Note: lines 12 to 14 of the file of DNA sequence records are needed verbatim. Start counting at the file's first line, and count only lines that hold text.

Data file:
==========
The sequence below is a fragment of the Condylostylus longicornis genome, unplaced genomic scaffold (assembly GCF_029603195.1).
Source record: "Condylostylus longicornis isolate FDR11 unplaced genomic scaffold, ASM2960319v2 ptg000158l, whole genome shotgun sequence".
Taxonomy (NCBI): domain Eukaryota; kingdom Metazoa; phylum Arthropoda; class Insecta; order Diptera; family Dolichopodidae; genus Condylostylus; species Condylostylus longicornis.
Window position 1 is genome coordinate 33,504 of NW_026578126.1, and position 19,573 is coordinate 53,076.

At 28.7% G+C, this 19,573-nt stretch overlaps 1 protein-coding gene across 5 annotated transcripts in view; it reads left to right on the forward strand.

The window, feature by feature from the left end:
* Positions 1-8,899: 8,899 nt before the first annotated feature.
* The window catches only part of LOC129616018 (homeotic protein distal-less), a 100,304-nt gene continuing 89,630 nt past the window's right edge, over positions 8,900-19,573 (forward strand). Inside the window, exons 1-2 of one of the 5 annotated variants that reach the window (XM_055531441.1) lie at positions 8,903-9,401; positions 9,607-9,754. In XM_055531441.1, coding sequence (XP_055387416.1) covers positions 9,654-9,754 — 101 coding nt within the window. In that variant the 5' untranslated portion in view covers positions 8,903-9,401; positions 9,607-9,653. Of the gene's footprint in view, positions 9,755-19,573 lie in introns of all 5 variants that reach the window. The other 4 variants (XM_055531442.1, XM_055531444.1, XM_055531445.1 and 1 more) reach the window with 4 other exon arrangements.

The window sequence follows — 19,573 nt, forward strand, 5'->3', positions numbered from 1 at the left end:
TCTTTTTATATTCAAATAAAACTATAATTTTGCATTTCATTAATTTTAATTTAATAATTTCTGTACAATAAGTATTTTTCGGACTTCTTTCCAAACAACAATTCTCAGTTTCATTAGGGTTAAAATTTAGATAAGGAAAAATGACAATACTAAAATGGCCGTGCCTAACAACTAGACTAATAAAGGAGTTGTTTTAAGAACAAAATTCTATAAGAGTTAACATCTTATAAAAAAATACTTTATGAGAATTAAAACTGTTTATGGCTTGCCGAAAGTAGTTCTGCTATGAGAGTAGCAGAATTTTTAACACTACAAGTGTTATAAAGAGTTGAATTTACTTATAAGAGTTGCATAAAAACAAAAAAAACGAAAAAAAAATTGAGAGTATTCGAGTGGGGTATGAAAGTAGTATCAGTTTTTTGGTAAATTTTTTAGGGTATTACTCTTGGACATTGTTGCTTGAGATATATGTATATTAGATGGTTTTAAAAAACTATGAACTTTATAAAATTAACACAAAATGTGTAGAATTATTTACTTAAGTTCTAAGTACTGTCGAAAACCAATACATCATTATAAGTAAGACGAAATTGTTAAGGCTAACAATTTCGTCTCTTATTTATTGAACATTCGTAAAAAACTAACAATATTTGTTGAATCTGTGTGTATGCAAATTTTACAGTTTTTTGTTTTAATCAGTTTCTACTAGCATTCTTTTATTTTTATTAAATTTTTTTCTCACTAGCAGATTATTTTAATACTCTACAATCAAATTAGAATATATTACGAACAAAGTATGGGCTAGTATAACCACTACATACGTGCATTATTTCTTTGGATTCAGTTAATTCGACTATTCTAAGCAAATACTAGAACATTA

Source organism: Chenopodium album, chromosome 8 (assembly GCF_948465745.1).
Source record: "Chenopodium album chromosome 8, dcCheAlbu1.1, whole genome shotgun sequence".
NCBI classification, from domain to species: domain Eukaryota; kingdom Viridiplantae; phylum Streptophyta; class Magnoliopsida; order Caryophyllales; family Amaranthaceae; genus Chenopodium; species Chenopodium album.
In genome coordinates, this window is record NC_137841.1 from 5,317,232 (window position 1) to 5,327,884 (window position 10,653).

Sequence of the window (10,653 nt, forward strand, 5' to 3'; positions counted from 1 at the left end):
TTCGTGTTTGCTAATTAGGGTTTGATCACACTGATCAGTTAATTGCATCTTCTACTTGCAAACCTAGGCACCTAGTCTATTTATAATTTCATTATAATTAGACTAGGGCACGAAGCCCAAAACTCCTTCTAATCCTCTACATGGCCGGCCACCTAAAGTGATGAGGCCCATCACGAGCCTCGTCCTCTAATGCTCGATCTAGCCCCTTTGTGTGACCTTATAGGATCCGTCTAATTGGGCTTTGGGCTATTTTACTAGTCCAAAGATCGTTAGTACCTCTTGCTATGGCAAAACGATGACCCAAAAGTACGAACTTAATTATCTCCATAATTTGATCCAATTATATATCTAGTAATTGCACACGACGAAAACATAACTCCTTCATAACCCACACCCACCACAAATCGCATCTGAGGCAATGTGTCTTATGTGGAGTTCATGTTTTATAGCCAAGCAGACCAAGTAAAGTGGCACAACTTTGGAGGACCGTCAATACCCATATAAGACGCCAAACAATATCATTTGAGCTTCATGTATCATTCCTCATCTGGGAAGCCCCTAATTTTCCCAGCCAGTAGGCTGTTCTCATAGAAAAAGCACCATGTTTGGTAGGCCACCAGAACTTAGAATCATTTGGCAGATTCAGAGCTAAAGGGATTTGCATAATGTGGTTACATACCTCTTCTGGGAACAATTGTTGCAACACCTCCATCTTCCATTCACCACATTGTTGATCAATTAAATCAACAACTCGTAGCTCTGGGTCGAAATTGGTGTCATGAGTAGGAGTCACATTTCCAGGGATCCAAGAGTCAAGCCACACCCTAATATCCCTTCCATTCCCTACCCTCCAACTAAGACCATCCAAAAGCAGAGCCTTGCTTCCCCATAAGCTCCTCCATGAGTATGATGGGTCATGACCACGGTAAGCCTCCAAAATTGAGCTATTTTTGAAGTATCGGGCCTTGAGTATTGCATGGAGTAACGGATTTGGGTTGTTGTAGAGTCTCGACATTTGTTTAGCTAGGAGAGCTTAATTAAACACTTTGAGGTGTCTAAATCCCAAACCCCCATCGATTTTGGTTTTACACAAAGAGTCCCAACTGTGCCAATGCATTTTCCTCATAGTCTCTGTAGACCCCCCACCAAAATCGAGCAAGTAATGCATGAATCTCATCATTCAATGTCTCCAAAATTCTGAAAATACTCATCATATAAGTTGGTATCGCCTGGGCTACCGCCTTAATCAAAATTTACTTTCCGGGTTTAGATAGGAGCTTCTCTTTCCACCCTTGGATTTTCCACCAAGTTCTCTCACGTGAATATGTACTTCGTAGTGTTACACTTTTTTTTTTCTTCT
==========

Source record: "Chenopodium album chromosome 8, dcCheAlbu1.1, whole genome shotgun sequence".
NCBI classification, from domain to species: domain Eukaryota; kingdom Viridiplantae; phylum Streptophyta; class Magnoliopsida; order Caryophyllales; family Amaranthaceae; genus Chenopodium; species Chenopodium album.
In genome coordinates, this window is record NC_137841.1 from 5,317,232 (window position 1) to 5,327,884 (window position 10,653).